Local governments are increasingly adopting policies that earmark taxes for mental health services, and about 30% of the U.S. population lives in a jurisdiction with such a policy, according to a new analysis published in the journal The Milbank Quarterly.
These taxes generate more than $3.57 billion each year, nearly double the amount spent by the Substance Use and Mental Health Services Administration (SAMHSA) on mental health services.
Mental health services are funded by a complex – and often insufficient – mix of federal, state and local sources in the United States. Improving access to quality mental health services is a growing priority for policy makers and the public.
To increase funding for mental health services, state and local governments have passed taxes that “earmark” or earmark revenue for mental health. For example, in 2005, the California Mental Health Services Act increased the income tax rate by 1% for households earning more than $1 million and earmarked that income for mental health services, while Washington State allowed counties to increase their sales tax rate by 0.1% to generate funds for mental health.
“The advantage of earmarked taxes is that they are often politically feasible because they ensure that revenues will be spent on specific issues of public interest, instead of being spent at the discretion of elected officials,” said Jonathan Purtle, associate professor of public health. Policy and Management at NYU School of Global Public Health, Director of Policy Research at NYU’s Global Center for Implementation Science, and lead author of the study. “Earmarked taxes can also ensure a stable revenue stream for specific issues.”
Purtle and colleagues conducted a national assessment of the use of taxes earmarked for mental health services from 2022. Using interviews and databases, they identified 207 relevant policies; 95.7% were local and 4.3% were state-level. The vast majority (95.7%) went through the ballot initiative.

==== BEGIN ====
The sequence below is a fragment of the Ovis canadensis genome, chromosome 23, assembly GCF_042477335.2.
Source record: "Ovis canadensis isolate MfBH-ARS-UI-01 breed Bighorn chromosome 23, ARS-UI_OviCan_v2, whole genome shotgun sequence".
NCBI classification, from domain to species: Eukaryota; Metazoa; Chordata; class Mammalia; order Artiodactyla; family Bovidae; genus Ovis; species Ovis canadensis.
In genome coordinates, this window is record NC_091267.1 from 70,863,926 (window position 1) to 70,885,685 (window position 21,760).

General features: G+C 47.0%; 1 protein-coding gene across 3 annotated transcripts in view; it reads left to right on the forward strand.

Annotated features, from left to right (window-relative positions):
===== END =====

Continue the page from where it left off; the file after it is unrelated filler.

They found that more than 100 million people, or about 30% of the US population, live in a jurisdiction with a mental health tax, and those taxes generate more than $3.57 billion a year.
Property taxes (73.9%) and sales taxes or fees (25.1%) were the most commonly used taxes, but policies allocating taxes to mental health services varied widely in their design, requirements in expenditures and their monitoring. Six states with recreational marijuana taxes mention the use of revenue for mental health services. Five states have passed laws to add small fees to cellphone bills to fund mental health crisis services, including 988, the new suicide and crisis lifeline.
Revenue generated from earmarked mental health taxes is substantial in many states and localities. On average, the per capita income generated by taxes was $18.59, but in 63 jurisdictions it exceeded $25 and in 12 jurisdictions it exceeded $50. For context, SAMHSA’s mental health spending in 2021, which totaled $1.8 billion, equates to $5.38 per capita among U.S. residents.
While the number of taxes earmarked for mental health has risen sharply over the past two decades, researchers have also found evidence of taxes earmarked for mental health care as early as the 1850s, as seen in Taxes land in Iowa.
“Our results illustrate an increase in state and local taxes, through ballot initiatives, to address community mental health needs that are perceived to be unmet by existing funding arrangements,” Purtle said.
Other study authors include Megan Wynecoop of New York University’s McSilver Institute, Margaret Crane of Temple University and Nicole Stadnick of the University of California, San Diego.
About NYU School of Global Public Health
At the NYU School of Global Public Health (NYU GPH), we prepare the next generation of public health pioneers with the critical thinking skills, acumen, and entrepreneurial approaches needed to reinvent the public health paradigm. Dedicated to using a non-traditional, interdisciplinary model, NYU GPH aims to improve global health through a unique blend of study, research, and practice in global public health. The school is located in the heart of New York City and spans NYU’s global network across six continents. Innovation is at the heart of our ambitious approach, our thinking and our teaching. To learn more, visit: publichealth.nyu.edu